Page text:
What do you get when you mix demonic elephants, a former major league baseball star, and a creepy carnival? One of the weirdest, flawed, and most enjoyable games on the Xbox Live Arcade.
The absolute first thing you have to get through your head is the fact that Diabolical Pitch is indeed a Suda game. By that, I mean the story is pretty much nonsensical, and is just a delivery system for weirdness, creepiness, and dark comedy. If you can’t stomach strange/foreign games, right off the bat I can tell you this Kinect romp isn’t for you.
Diabolic Pitch is fairly abrupt in it’s presentation, as it opens up with a less-than-a-minute intro that features a former professional pitcher who ends up in a dark demonic carnival after a career ending arm injury. Due to the mysterious demonic powers that be, our hero is granted a prosthetic arm capable of demonic pitching power, but there’s a big caveat — he has to fight his way past the demonic hordes to regain his former life.
Mechanics wise, the game is incredibly simple — all you have to do is stand in front of the Kinect, then pitch, catch, and kick. You can pitch pretty much as quickly as you want, but there is a fatigue gauge to keep you from potentially gaming the system somehow, or just wildly throwing without strategy.
Your pitches automatically lock onto the general area where you release your follow-through, which works well so long as the Kinect is perfectly calibrated and in the right place (which I’ll get to later). You use your dominant hand to throw (which you can set up before the game starts), but your other hand can be used to lock onto enemies for a more precise throwing option. Of course, in true Suda fashion, there are special “Diabolical Pitch” special moves that draw from the darkest depths of Dragon Ball Z, and each of them have their own specific hand maneuvers.
You can catch an enemy’s projectile by doing an actual catching motion, and kick an enemy by doing an actual kick — that’s really it. Throughout all of the game’s levels, you’re going to be fighting of droves of demonic enemies, meeting new derivatives and types every few levels or so. Thankfully, Diabolical Pitch is a blast to play. Your arm will literally tire as you make your way through demon after demon, and the special diabolical pitches themselves (while monotonous after a while) make you feel pretty powerful. While it’s basically a carnival game at it’s core, it’s exciting enough to keep you wanting for “one more game”.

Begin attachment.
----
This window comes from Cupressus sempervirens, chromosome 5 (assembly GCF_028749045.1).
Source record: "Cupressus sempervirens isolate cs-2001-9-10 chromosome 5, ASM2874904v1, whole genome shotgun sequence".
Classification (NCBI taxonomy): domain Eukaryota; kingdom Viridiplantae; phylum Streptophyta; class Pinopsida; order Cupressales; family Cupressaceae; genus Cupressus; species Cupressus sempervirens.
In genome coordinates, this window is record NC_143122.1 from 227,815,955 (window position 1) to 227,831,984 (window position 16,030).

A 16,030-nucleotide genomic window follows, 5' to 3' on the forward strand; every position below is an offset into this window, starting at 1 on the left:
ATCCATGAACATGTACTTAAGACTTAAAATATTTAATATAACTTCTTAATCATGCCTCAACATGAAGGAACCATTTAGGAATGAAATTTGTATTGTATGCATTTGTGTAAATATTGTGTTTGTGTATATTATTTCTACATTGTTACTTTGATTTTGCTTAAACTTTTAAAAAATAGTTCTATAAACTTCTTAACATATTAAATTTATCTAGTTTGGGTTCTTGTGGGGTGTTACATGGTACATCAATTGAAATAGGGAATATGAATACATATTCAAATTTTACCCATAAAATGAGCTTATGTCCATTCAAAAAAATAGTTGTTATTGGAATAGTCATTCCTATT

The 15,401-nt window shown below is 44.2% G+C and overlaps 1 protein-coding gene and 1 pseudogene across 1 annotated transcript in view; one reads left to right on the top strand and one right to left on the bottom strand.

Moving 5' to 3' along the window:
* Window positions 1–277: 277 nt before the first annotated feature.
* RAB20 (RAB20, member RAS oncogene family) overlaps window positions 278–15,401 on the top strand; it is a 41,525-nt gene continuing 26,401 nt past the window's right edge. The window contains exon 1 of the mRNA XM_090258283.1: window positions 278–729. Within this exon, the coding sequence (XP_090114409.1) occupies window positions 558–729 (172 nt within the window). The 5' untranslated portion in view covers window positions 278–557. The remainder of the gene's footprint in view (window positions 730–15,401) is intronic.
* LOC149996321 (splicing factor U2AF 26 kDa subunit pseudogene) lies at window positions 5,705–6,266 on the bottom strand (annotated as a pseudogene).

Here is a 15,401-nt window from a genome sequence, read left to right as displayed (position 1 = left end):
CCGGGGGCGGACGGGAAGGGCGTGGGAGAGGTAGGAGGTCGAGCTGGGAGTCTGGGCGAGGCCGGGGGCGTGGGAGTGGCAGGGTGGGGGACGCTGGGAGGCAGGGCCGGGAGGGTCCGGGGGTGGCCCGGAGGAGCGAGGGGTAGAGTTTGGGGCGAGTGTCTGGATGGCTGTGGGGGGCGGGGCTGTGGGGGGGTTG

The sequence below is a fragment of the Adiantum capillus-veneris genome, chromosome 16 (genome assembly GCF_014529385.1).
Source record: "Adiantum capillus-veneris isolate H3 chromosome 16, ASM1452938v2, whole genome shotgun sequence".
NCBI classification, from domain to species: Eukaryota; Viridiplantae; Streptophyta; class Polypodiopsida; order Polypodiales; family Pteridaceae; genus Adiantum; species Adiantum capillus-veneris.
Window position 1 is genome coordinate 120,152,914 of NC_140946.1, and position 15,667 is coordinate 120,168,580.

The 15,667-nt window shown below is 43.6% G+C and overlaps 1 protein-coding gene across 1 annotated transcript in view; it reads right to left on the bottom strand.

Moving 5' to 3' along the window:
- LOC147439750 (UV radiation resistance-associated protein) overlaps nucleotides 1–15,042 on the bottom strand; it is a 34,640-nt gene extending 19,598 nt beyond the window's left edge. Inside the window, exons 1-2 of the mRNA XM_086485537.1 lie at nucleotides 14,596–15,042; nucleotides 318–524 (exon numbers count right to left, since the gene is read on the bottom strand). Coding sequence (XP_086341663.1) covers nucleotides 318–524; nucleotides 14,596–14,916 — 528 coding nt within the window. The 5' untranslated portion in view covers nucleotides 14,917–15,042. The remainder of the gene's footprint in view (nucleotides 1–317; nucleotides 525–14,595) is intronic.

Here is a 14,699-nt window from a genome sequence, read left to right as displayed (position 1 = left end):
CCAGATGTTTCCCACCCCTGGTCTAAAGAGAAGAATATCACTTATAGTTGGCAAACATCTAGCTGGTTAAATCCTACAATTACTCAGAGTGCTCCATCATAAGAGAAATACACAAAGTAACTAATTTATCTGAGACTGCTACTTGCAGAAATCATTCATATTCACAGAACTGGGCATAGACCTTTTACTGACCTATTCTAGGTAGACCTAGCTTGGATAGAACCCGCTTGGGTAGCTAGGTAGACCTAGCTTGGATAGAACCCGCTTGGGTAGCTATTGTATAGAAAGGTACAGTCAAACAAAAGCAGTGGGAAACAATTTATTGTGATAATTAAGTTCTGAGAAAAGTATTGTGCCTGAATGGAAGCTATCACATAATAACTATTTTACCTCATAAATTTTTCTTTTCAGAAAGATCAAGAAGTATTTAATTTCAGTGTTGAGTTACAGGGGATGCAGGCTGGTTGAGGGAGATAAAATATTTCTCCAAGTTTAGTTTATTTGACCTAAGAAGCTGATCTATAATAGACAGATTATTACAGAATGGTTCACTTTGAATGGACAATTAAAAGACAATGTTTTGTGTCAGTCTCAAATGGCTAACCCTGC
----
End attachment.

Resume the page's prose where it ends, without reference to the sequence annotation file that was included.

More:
So does all this motion control magic actually work? Well, most of the time. If your Kinect is perfectly aligned, you have enough room, you pick simple diabolical pitches, and you’re playing by yourself, it works well enough. The issues start when you put another player in the mix for the game’s coop mode (which sadly features the same levels from the single player campaign), or any of those other factors aren’t met. For instance, even in my fairly large basement, I had space issues with another player.
Often times we’d smack each other with pitches, or find it nearly impossible to pull off the “Dual Union Pitch” special moves. If the Kinect sensor is even just barely off, everyone goes downhill — even if you move slightly, the game constantly will drop into a menu state, giving you very little leeway to reposition (protip: put all of your remotes and controllers behind you, in case you need to reach them without interruption). From time to time if my sensor was moved, I’d even have issues with solo power pitches.
In terms of replay value, the game will probably last you a few hours (maybe a few more if you beat the game both SP and MP), and you’ll have the ability to unlock new moves, abilities, and powers with the game’s collectible card system. While there’s a decent amount of cards to collect, not everyone is going to want to grind the game over and over to earn enough coins to purchase them.
There really isn’t a whole lot to Diabolical Pitch — it’s over in a few hours, and every level functionally feels the same. Your mileage may vary, but personally, I had a ton of fun with it. While it doesn’t have nearly as much charm as the typical Grasshopper game, it is still enough to scratch that Kinect itch that’s been raw since Gunstringer.